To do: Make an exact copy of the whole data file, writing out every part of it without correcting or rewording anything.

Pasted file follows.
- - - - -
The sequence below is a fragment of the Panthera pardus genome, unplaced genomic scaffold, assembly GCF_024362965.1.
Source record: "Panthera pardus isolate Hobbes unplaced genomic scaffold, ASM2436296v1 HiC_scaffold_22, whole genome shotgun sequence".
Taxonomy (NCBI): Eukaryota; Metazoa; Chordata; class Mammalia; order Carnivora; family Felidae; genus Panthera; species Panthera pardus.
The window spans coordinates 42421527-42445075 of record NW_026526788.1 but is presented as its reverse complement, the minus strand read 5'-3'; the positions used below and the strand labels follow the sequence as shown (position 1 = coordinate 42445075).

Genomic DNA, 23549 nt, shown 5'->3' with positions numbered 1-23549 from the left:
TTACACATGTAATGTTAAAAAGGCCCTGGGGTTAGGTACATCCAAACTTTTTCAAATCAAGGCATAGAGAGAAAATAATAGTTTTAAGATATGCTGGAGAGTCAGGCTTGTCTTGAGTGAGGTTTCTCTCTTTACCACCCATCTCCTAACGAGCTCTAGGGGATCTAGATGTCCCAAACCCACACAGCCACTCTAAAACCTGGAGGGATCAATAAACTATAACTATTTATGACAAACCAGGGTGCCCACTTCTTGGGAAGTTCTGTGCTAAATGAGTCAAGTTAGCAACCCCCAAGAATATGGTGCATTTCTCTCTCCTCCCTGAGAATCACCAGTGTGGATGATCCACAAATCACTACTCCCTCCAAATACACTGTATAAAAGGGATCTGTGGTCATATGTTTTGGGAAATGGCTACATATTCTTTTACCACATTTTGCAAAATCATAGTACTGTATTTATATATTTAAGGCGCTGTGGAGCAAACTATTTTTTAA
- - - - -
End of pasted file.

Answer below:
The sequence below is a fragment of the Panthera pardus genome, unplaced genomic scaffold, assembly GCF_024362965.1.
Source record: "Panthera pardus isolate Hobbes unplaced genomic scaffold, ASM2436296v1 HiC_scaffold_22, whole genome shotgun sequence".
Taxonomy (NCBI): Eukaryota; Metazoa; Chordata; class Mammalia; order Carnivora; family Felidae; genus Panthera; species Panthera pardus.
The window spans coordinates 42421527-42445075 of record NW_026526788.1 but is presented as its reverse complement, the minus strand read 5'-3'; the positions used below and the strand labels follow the sequence as shown (position 1 = coordinate 42445075).

Genomic DNA, 23549 nt, shown 5'->3' with positions numbered 1-23549 from the left:
TTACACATGTAATGTTAAAAAGGCCCTGGGGTTAGGTACATCCAAACTTTTTCAAATCAAGGCATAGAGAGAAAATAATAGTTTTAAGATATGCTGGAGAGTCAGGCTTGTCTTGAGTGAGGTTTCTCTCTTTACCACCCATCTCCTAACGAGCTCTAGGGGATCTAGATGTCCCAAACCCACACAGCCACTCTAAAACCTGGAGGGATCAATAAACTATAACTATTTATGACAAACCAGGGTGCCCACTTCTTGGGAAGTTCTGTGCTAAATGAGTCAAGTTAGCAACCCCCAAGAATATGGTGCATTTCTCTCTCCTCCCTGAGAATCACCAGTGTGGATGATCCACAAATCACTACTCCCTCCAAATACACTGTATAAAAGGGATCTGTGGTCATATGTTTTGGGAAATGGCTACATATTCTTTTACCACATTTTGCAAAATCATAGTACTGTATTTATATATTTAAGGCGCTGTGGAGCAAACTATTTTTTAA